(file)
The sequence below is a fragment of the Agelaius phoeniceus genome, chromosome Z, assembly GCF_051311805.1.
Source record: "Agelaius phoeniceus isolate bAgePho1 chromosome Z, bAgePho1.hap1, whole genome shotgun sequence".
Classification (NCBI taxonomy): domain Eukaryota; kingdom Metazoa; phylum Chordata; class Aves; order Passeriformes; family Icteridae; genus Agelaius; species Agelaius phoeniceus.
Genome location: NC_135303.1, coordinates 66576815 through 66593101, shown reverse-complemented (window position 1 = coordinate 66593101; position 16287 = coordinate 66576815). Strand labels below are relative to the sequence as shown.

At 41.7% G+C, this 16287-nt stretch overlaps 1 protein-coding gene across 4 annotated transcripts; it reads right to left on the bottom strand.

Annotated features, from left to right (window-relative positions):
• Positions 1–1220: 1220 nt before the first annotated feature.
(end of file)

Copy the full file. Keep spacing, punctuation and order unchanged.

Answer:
The sequence below is a fragment of the Agelaius phoeniceus genome, chromosome Z, assembly GCF_051311805.1.
Source record: "Agelaius phoeniceus isolate bAgePho1 chromosome Z, bAgePho1.hap1, whole genome shotgun sequence".
Classification (NCBI taxonomy): domain Eukaryota; kingdom Metazoa; phylum Chordata; class Aves; order Passeriformes; family Icteridae; genus Agelaius; species Agelaius phoeniceus.
Genome location: NC_135303.1, coordinates 66576815 through 66593101, shown reverse-complemented (window position 1 = coordinate 66593101; position 16287 = coordinate 66576815). Strand labels below are relative to the sequence as shown.

At 41.7% G+C, this 16287-nt stretch overlaps 1 protein-coding gene across 4 annotated transcripts; it reads right to left on the bottom strand.

Annotated features, from left to right (window-relative positions):
• Positions 1–1220: 1220 nt before the first annotated feature.